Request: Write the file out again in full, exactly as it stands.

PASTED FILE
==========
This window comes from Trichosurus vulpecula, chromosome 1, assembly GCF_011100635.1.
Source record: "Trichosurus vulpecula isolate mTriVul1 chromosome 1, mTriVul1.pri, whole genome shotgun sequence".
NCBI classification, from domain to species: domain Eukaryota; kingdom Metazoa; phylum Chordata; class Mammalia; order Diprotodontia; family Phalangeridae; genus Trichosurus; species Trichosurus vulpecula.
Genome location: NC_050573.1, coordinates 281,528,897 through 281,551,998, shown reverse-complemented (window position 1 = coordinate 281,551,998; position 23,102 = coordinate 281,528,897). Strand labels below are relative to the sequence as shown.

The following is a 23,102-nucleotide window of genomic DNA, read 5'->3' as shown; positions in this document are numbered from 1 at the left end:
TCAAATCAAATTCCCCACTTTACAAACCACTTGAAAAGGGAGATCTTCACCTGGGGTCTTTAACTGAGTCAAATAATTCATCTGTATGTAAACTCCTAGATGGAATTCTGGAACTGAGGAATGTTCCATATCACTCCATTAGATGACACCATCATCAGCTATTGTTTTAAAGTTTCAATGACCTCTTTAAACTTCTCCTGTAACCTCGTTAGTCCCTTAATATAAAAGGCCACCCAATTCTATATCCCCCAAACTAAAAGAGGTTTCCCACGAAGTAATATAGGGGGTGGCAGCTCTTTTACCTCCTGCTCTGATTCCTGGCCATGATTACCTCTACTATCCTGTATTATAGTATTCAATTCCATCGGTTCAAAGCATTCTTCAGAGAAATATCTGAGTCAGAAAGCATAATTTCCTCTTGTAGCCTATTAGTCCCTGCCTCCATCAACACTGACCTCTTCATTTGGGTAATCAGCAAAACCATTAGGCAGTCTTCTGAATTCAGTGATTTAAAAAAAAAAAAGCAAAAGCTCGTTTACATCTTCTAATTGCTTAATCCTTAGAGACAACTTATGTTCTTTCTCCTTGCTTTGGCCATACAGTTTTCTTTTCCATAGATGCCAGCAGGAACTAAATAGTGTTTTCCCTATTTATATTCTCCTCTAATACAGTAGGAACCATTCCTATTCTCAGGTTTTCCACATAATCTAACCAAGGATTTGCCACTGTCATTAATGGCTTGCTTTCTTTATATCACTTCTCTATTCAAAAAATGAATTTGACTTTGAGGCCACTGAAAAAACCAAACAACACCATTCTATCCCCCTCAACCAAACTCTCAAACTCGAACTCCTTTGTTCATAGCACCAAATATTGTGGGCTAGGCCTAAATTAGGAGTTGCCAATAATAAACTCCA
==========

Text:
This window comes from Trichosurus vulpecula, chromosome 1, assembly GCF_011100635.1.
Source record: "Trichosurus vulpecula isolate mTriVul1 chromosome 1, mTriVul1.pri, whole genome shotgun sequence".
NCBI classification, from domain to species: domain Eukaryota; kingdom Metazoa; phylum Chordata; class Mammalia; order Diprotodontia; family Phalangeridae; genus Trichosurus; species Trichosurus vulpecula.
Genome location: NC_050573.1, coordinates 281,528,897 through 281,551,998, shown reverse-complemented (window position 1 = coordinate 281,551,998; position 23,102 = coordinate 281,528,897). Strand labels below are relative to the sequence as shown.

The following is a 23,102-nucleotide window of genomic DNA, read 5'->3' as shown; positions in this document are numbered from 1 at the left end:
TCAAATCAAATTCCCCACTTTACAAACCACTTGAAAAGGGAGATCTTCACCTGGGGTCTTTAACTGAGTCAAATAATTCATCTGTATGTAAACTCCTAGATGGAATTCTGGAACTGAGGAATGTTCCATATCACTCCATTAGATGACACCATCATCAGCTATTGTTTTAAAGTTTCAATGACCTCTTTAAACTTCTCCTGTAACCTCGTTAGTCCCTTAATATAAAAGGCCACCCAATTCTATATCCCCCAAACTAAAAGAGGTTTCCCACGAAGTAATATAGGGGGTGGCAGCTCTTTTACCTCCTGCTCTGATTCCTGGCCATGATTACCTCTACTATCCTGTATTATAGTATTCAATTCCATCGGTTCAAAGCATTCTTCAGAGAAATATCTGAGTCAGAAAGCATAATTTCCTCTTGTAGCCTATTAGTCCCTGCCTCCATCAACACTGACCTCTTCATTTGGGTAATCAGCAAAACCATTAGGCAGTCTTCTGAATTCAGTGATTTAAAAAAAAAAAAGCAAAAGCTCGTTTACATCTTCTAATTGCTTAATCCTTAGAGACAACTTATGTTCTTTCTCCTTGCTTTGGCCATACAGTTTTCTTTTCCATAGATGCCAGCAGGAACTAAATAGTGTTTTCCCTATTTATATTCTCCTCTAATACAGTAGGAACCATTCCTATTCTCAGGTTTTCCACATAATCTAACCAAGGATTTGCCACTGTCATTAATGGCTTGCTTTCTTTATATCACTTCTCTATTCAAAAAATGAATTTGACTTTGAGGCCACTGAAAAAACCAAACAACACCATTCTATCCCCCTCAACCAAACTCTCAAACTCGAACTCCTTTGTTCATAGCACCAAATATTGTGGGCTAGGCCTAAATTAGGAGTTGCCAATAATAAACTCCA